Oil prices have seen a rise amid fears that the ongoing Israel-Hamas conflict could escalate and involve more nations in the Middle East. The benchmark for oil prices, Brent crude, reached $89 per barrel earlier today, before falling back to $86. While the price is still down compared to the past month, it marked a more than 3% increase following the recent Hamas attacks on Israel and the strikes on the Gaza Strip.
Less than a month ago, the price of Brent crude stood at $94 per barrel. The surge in oil prices has raised concerns as it affects the cost of petrol and diesel, leading to potential increases in transportation and production costs, which rely on oil. Additionally, such rises in energy costs can fuel inflation.
One of the factors contributing to market worries is the potential involvement of Iran, an oil-exporting nation, in the conflict. Israel has claimed that Iran may have funded or supported Hamas. The firing of rockets into Israel from Lebanon has further added to concerns of a broader, multi-state conflict.
Investors are closely assessing the situation and the potential impact on oil supply in the Middle East if other countries become involved. Susannah Streeter, the head of money and markets at Hargreaves Lansdown, stated, “There are concerns that deep and incessant retaliative strikes on Gaza could potentially bring Iran into the conflict and have an impact on the flow of energy in the region.”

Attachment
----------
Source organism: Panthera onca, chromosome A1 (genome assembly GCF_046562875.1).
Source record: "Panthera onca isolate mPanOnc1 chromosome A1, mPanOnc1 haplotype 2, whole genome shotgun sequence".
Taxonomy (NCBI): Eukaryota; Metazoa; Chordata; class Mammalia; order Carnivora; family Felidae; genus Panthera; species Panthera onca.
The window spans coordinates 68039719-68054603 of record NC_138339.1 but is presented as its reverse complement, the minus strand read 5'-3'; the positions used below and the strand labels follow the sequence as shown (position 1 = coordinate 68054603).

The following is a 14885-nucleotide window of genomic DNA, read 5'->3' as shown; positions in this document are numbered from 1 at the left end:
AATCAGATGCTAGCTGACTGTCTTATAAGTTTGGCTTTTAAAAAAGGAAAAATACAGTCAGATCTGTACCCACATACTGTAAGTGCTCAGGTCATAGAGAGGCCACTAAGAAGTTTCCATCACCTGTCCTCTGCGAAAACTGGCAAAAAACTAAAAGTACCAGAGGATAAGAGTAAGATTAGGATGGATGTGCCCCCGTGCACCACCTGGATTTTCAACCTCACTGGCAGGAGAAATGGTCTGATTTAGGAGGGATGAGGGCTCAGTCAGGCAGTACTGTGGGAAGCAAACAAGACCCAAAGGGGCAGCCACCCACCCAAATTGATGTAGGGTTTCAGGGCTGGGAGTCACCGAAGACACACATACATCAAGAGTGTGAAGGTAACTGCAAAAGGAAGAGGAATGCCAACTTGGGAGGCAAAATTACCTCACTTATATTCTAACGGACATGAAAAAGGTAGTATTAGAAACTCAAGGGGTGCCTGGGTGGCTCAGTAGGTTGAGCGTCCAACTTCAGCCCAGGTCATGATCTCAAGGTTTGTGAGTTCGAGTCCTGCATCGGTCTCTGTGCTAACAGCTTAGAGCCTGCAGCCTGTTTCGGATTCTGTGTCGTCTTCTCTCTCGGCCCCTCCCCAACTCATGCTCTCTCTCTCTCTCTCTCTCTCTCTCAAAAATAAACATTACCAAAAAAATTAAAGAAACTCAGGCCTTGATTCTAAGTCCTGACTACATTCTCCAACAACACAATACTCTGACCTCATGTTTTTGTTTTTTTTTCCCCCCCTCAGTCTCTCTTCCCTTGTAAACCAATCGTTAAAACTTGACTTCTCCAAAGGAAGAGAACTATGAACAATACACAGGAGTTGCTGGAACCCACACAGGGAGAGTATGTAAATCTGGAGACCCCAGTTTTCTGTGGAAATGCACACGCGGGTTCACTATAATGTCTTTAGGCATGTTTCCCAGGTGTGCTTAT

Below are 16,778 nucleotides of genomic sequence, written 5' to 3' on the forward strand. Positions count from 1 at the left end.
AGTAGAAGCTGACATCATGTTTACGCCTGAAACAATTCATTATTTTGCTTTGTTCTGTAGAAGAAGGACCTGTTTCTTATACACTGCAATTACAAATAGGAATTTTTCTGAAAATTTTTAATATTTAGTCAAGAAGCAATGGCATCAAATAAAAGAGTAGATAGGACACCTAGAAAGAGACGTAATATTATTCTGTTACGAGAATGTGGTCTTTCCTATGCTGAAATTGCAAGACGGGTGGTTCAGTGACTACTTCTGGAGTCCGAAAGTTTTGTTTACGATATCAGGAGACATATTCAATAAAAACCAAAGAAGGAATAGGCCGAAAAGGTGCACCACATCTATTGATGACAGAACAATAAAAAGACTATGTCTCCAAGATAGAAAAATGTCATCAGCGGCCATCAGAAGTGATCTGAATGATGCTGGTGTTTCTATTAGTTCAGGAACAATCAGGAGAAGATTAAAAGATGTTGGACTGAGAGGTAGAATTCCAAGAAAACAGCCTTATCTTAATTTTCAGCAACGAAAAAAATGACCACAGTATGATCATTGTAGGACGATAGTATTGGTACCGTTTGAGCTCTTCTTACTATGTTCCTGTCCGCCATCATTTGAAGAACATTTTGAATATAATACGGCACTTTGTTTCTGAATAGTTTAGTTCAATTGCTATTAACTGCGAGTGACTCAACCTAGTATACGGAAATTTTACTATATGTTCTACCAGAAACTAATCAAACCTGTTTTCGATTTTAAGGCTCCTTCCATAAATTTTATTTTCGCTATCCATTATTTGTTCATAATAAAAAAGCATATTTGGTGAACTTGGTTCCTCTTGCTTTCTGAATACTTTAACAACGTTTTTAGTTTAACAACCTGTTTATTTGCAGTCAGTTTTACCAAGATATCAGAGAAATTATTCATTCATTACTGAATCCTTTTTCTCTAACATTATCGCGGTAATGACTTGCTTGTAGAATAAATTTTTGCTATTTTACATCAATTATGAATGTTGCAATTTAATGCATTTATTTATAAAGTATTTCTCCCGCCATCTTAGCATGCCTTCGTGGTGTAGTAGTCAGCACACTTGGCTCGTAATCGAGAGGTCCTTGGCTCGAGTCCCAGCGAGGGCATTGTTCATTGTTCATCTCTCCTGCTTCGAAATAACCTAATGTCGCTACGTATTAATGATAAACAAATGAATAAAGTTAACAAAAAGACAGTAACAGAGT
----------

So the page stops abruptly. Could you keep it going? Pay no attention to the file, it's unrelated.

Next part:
The recent increase in oil prices can also be attributed to supply cuts by major oil exporters, Saudi Arabia and Russia.
The rise in oil prices due to geopolitical tensions highlights the vulnerability of global energy markets. The Middle East remains a crucial region for oil production, and any disruption in supply could have far-reaching consequences. As tensions continue to escalate in the Israel-Hamas conflict, the international community will closely monitor the situation and its potential impact on oil prices and global energy stability.
It is worth noting that the information provided in this article is based on current market trends and assessments, and the situation remains fluid. Any major developments in the conflict or involvement of other nations could further impact oil prices and energy markets.
More detail via Sky News here… ( Image via Sky News )